A Touch of Sin

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Tian zhu ding

“A corrosive depiction of the New China… still figuring out how to cope with the dehumanizing effects of unbridled capitalism.” — Kenneth Turan, LA Times

Director: Jia Zhang-ke
Year: 2013
Country: China, Japan
Running time: 133 mins
Censor Rating: R16 - graphic violence, offensive language
Genres: Human rights

Screenplay: Jia Zhang-ke
Producer: Shozo Ichiyama
Photography: Yu Lik-wai
Editors: Matthieu Laclau, Lin Xudong
Production designer: Liu Weixin
Sound: Zhang Yang
Music: Lim Giong
In Mandarin, Cantonese and English, with English subtitles
CinemaScope/DCP

With: Zhao Tao (Xiao Yu), Jiang Wu (Dahai), Wang Baoqiang (Zhou San), Luo Lanshan (Xiao Hui)

Festivals: Cannes (In Competition) 2013

Best Screenplay, Cannes Film Festival 2013

Chinese director Jia Zhang-ke’s shocking new film draws on spectacular true-crime stories. The oblique observer of how societal change impacts individual lives (Still Life, The World) now confronts contemporary violence head-on. The four interlinked tales he tells add up to an extraordinarily forthright condemnation of corruption and amorality within China’s economic miracle. His film took the award for Best Screenplay at Cannes in May.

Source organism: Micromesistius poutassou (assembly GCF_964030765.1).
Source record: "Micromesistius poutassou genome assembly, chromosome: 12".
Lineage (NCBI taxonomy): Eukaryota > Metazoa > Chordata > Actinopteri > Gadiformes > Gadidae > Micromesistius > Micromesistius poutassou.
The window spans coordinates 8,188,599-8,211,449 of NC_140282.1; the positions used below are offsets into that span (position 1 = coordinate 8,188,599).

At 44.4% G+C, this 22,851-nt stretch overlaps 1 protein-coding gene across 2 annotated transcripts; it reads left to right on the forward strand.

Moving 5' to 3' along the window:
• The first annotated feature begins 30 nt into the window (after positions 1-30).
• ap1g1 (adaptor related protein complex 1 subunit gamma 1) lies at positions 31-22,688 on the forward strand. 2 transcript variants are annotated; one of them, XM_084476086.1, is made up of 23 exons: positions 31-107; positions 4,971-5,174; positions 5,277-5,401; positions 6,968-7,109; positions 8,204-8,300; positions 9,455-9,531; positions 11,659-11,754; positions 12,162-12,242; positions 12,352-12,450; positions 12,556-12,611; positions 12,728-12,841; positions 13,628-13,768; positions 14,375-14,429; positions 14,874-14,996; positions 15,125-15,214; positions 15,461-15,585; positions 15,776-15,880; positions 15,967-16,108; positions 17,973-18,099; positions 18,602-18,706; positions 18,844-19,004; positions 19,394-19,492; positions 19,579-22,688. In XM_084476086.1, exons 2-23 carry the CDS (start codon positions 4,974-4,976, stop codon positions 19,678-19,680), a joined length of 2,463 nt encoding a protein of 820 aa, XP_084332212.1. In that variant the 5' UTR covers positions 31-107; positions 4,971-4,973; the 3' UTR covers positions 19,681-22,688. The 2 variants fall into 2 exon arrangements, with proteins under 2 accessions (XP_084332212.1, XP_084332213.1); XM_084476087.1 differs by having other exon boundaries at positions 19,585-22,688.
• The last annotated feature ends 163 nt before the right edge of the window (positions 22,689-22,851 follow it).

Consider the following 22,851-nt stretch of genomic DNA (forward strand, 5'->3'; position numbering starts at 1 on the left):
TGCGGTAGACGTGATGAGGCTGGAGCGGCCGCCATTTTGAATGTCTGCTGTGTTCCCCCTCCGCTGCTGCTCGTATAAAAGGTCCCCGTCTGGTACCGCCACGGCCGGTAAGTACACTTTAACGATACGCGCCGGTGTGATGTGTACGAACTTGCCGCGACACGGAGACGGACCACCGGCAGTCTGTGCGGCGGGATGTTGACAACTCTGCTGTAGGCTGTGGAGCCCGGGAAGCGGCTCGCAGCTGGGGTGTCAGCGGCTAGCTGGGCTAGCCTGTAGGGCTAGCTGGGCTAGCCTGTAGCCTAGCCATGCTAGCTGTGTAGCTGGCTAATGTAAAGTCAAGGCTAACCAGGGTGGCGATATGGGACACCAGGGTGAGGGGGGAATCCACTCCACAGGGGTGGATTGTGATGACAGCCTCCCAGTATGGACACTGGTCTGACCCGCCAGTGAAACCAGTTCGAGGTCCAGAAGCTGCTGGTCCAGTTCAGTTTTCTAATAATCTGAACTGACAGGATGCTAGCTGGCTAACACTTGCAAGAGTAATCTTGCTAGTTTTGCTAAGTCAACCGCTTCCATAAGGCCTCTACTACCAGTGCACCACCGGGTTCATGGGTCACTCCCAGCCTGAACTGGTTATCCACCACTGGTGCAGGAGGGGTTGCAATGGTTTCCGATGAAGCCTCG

“This brash, daring and often ultraviolent movie is atypical [of Jia] to say the least, avowedly inspired by the wuxia martial arts films of King Hu, but it has clear debts to Tarantino’s riffs on this same genre, and to Sergio Leone… [But it is] not simply a racy adventure in exploitation, but an angry, painful, satirical lunge into what the director clearly sees as the dark heart of modern China, and a real attempt to represent this to audiences elsewhere in the world. He sees China as a globalised economic power player suffering a new and violent Cultural Revolution of money-worship in which a cronyist elite has become super-rich in the liquidation of state assets, creating poisonous envy in the dispossessed who hear all about others’ wealth from the internet, and are supposed to gossip aspirationally about it on their mobile phones…

Different strands and characters and stories emerge, tangentially concerned with each other. Jia has taken his plotlines from newspapers, violent stories of criminal despair, and by meshing them together, these tales, often involving guns, build up a picture of China as a desolate Wild West of lawless violence and cynicism.” — Peter Bradshaw, The Guardian